When it comes to making the playoffs, few NHL franchises have been as successful as the St. Louis Blues.
The Blues have made the playoffs 45 out of 54 years, and success came early.
The Blues were the best of the first wave of expansion teams in 1968, immediately reaching the Stanley Cup finals three years in a row.
While the Blues have hoisted the Stanley Cup just once, fans have been treated to several decades’ worth of great playoff moments.
With the Blues once again in the NHL playoffs this year , it’s a good time to look at the Blues best playoff moments in franchise history.
Plus, lawmakers are edging ever closer to allowing legal Missouri sports betting, so fans might get a chance starting next year to bet on their favorite team in the playoffs.
And who knows, the Blues may add to this list after this year’s playoffs.
1986: The Monday Night Miracle
This was a Blues team coached by Jacques Demers that finished third in the Norris Division with a 37-34-9 mark. They were underdogs — by far — heading into the playoffs. They dismissed Minnesota (then the North Stars) 3-2 in the first round, then took out Toronto in seven games.
That set up a Conference finals showdown with the Calgary Flames. The Flames led the series 3-2 with Game 6 in St. Louis Arena. The Flames were rolling. It was 4-1 Calgary then 5-2 midway through the third period.
St. Louis came roaring back.
With under two minutes to go, Greg Paslawski became an all-time Blues hero with a forecheck-steal-shot all in one motion to stun the Flames and tie the game with 1:10 left.
In overtime, Doug Wickenheiser fired a wrist shot for the game-winner. It’s known as the Monday Night Miracle in hockey. The fact that the Flames won Game 7 doesn’t even matter.
2019: Blues find glory and ‘Gloria’
Of course, for the Blues to win the Stanley Cup, it had to be an odd year. Mike Yeo started the season as the Blues coach and was fired after 19 games and the team sitting at 7-9-3.
Guess what? The Blues got even worse under interim coach Craig Berube, sinking to last place in the NHL in early January.
But everything was coming together.
Rookie goalie Jordan Binnington got hot.
The Blues went on an 11-game winning streak.
Then they found inspiration from Laura Branigan’s “Gloria,” playing the song after every win. The Blues finished the season with 99 points and made the playoffs.
In the Western Conference semifinals, it came down to Game 7 against the Dallas Stars. St. Louis-born Pat Maroon scored the winning goal in double OT for the Blues.
In the conference finals, the Blues routed the San Jose Sharks 5-1 in Game 6 to advance to the Stanley Cup Finals.
The finals series with the Boston Bruins went seven games, but the Blues never lost their cool. Ryan O’Reilly scored a goal and an assist in Game 7 and won the Conn Smythe Trophy. Binnington made 32 saves and the Blues won 4-1.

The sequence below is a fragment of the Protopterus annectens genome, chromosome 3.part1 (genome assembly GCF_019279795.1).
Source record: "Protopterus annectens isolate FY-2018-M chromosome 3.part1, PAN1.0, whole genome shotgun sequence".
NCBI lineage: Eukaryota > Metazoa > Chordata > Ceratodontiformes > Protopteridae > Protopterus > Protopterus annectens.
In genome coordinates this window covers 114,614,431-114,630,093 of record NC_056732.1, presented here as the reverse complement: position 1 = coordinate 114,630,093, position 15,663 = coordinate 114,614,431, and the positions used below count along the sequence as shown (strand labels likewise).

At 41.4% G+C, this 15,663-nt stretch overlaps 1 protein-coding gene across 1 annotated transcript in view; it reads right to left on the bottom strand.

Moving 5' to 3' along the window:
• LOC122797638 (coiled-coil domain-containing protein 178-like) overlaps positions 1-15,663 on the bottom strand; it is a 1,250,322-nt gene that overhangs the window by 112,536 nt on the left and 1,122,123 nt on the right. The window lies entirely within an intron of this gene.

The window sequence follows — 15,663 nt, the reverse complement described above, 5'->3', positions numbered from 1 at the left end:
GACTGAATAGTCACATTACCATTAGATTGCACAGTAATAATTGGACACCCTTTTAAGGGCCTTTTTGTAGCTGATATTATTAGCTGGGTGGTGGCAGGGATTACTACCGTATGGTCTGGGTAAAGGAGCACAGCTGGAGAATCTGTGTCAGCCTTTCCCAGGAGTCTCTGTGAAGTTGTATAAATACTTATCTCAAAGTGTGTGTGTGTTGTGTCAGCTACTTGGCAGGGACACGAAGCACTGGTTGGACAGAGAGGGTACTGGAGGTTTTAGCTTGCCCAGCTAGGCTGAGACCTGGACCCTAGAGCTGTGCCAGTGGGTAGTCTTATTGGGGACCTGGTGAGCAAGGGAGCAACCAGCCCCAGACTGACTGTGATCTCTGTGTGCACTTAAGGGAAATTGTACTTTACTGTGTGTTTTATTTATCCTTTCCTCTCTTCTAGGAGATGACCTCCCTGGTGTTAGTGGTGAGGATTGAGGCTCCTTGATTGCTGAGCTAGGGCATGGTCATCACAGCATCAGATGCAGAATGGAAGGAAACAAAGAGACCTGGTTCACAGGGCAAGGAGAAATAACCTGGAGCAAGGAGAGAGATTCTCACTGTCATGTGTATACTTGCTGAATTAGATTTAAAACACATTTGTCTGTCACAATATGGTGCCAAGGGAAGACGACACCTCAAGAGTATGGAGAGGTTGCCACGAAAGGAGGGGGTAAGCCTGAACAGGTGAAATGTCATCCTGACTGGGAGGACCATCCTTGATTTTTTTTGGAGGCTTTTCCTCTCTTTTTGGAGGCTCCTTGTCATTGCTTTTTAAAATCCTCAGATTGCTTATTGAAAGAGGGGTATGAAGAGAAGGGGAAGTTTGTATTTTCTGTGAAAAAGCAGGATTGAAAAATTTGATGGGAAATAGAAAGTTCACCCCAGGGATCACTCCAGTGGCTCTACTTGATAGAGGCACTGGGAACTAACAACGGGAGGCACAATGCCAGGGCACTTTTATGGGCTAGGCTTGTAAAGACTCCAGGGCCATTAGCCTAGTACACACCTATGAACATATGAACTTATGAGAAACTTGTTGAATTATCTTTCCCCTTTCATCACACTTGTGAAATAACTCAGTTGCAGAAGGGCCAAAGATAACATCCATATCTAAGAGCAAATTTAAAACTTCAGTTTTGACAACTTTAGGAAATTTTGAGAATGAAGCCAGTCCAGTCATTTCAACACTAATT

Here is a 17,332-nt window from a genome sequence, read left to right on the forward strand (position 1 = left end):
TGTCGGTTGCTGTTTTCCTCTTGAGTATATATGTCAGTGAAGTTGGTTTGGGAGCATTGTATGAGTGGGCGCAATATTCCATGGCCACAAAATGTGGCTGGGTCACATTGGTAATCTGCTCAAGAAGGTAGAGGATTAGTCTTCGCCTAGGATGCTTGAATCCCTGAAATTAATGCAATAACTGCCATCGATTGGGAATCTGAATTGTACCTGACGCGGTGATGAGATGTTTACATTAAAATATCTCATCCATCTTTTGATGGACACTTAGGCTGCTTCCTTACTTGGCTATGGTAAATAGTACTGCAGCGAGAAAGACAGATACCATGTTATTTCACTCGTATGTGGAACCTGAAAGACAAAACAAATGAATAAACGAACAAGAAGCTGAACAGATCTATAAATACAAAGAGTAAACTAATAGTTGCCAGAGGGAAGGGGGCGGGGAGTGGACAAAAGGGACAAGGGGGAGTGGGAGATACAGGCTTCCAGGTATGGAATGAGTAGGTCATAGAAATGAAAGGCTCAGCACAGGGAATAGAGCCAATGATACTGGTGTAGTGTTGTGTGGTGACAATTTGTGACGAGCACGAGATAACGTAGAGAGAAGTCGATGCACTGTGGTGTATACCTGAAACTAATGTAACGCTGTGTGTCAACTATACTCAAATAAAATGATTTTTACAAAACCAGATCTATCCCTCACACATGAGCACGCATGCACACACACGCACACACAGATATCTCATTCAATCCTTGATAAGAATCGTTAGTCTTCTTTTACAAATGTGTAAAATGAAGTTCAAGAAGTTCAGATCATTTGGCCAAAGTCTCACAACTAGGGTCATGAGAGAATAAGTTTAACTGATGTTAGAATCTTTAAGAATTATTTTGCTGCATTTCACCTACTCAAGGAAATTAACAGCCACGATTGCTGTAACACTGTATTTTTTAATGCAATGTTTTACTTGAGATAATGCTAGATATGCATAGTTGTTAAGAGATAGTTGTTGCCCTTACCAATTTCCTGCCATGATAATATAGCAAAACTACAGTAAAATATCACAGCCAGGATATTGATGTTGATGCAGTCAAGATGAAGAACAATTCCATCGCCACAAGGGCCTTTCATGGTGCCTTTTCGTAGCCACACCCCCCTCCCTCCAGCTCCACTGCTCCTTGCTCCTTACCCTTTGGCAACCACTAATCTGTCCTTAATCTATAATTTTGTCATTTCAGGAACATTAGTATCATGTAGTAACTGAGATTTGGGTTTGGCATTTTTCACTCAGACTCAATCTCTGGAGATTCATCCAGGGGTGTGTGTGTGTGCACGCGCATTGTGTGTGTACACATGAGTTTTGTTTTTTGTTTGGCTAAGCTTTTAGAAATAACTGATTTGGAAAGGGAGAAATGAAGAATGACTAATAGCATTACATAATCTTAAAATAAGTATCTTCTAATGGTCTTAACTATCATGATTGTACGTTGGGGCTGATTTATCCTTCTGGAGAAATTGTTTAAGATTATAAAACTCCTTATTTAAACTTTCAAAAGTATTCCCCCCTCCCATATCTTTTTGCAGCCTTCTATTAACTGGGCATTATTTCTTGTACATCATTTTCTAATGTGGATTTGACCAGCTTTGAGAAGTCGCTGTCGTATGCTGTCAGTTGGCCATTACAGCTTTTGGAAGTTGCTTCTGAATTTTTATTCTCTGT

They finally brought a Cup to the Gateway City.
2016: Bigger in Texas
The seeds of that 2019 Stanley Cup team were planted in 2016 when the Blues went on a big playoff run.
In the Western Conference quarterfinals, the Blues and Chicago Blackhawks went seven games, but Blues forward (and former Blackhawk) Troy Brouwer pounced on a loose puck and scored for the Blues to advance.
Now in the conference semifinals, the Blues and Stars went seven games. But Game 7 was a Blues wipeout. Brian Elliott was good in net, and the Stars goalies were, uh, not in a 6-1 rout.
In the Western Conference finals, the Blues won Game 1 against the San Jose Sharks, but San Jose won a pivotal Game 5, scoring three goals in the third period, and went on to win the series 4-2.
1970: Not Orr-dinary
Let’s get one thing out of the way first, no one was beating the Boston Bruins and Bobby Orr in 1970.
This is the year of Orr’s famous overtime flying goal in Game 4 of the Stanley Cup finals. Some team had to be on the other side of the ice, and it was the Blues, playing in their third straight Stanley Cup finals.
St. Louis won the Western Division that season with 86 points, then got by the Minnesota North Stars 4-2 in the first round. Larry Keenan scored with five minutes left in Game 6 as the Blues beat the Pittsburgh Penguins in the semifinals.
The Blues had great netminders in Jacques Plante and Ernie Wakely in the finals, but Boston had Bobby Orr.
Forty-nine years later, the Blues would get revenge.
1968: First time, long time
The year 1968 marked a remarkable change for the NHL.
The league added six expansion teams, all in the newly-formed Western Division. The “Original Six” stayed in one division in the East, meaning the Stanley Cup finals would be an established team against an expansion one.
St. Louis had goalie Glenn Hall and an emerging star in Red Berenson but finished third in the division. In the playoffs, Hall got hot. In a dramatic Game 7 at the Spectrum in Philadelphia, Hall made 26 saves and the Blues advanced to the second round with a 3-1 win.
In the next round, St. Louis met the North Stars in maybe the best series win in Blues history. Game 7 was scoreless until four minutes left when the North Stars scored. Dickie Moore answered 31 seconds later, sending the then-record crowd of 15,586 into a frenzy.
In double overtime, Ron Schock scored on a wrist shot to send the Blues to the Stanley Cup finals.
As expected, the Blues were no match for the Montreal Canadiens, getting swept 4-0 in the finals. For his efforts, though, Hall was named winner of the Conn Smythe trophy as playoff MVP.